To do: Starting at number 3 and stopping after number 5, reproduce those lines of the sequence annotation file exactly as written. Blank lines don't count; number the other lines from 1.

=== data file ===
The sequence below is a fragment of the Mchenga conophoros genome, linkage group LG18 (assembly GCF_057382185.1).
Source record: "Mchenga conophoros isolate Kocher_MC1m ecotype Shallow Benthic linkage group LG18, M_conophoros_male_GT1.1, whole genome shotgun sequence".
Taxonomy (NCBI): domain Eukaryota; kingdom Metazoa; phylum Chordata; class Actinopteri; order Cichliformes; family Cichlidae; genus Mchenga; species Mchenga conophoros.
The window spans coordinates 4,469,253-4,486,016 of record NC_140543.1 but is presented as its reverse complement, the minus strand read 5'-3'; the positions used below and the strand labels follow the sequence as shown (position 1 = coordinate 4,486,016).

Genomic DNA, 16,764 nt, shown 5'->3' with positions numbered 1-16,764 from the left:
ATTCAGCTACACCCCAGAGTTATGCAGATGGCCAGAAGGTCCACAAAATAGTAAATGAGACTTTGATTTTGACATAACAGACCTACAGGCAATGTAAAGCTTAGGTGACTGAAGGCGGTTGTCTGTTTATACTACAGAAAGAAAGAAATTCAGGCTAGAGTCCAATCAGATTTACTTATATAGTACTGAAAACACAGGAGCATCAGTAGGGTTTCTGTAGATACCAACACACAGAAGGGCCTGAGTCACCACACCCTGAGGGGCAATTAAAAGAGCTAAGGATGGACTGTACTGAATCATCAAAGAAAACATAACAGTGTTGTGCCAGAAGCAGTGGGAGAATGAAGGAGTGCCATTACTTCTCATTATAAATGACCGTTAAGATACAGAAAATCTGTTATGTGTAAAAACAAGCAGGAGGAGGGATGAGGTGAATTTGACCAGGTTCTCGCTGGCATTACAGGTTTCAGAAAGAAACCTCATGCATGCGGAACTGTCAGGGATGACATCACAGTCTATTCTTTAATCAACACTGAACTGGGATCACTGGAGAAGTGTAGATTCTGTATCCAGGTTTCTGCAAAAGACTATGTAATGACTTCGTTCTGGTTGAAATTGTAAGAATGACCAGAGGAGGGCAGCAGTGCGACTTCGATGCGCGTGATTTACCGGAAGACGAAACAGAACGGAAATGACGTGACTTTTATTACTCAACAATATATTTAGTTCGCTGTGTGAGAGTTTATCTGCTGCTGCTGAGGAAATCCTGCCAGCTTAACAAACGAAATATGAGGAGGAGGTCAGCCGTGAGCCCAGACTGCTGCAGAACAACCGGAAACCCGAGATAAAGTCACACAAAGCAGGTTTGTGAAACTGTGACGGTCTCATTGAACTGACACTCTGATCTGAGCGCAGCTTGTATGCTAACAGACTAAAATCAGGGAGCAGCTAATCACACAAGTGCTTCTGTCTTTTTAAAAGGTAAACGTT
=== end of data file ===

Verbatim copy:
Taxonomy (NCBI): domain Eukaryota; kingdom Metazoa; phylum Chordata; class Actinopteri; order Cichliformes; family Cichlidae; genus Mchenga; species Mchenga conophoros.
The window spans coordinates 4,469,253-4,486,016 of record NC_140543.1 but is presented as its reverse complement, the minus strand read 5'-3'; the positions used below and the strand labels follow the sequence as shown (position 1 = coordinate 4,486,016).

Genomic DNA, 16,764 nt, shown 5'->3' with positions numbered 1-16,764 from the left: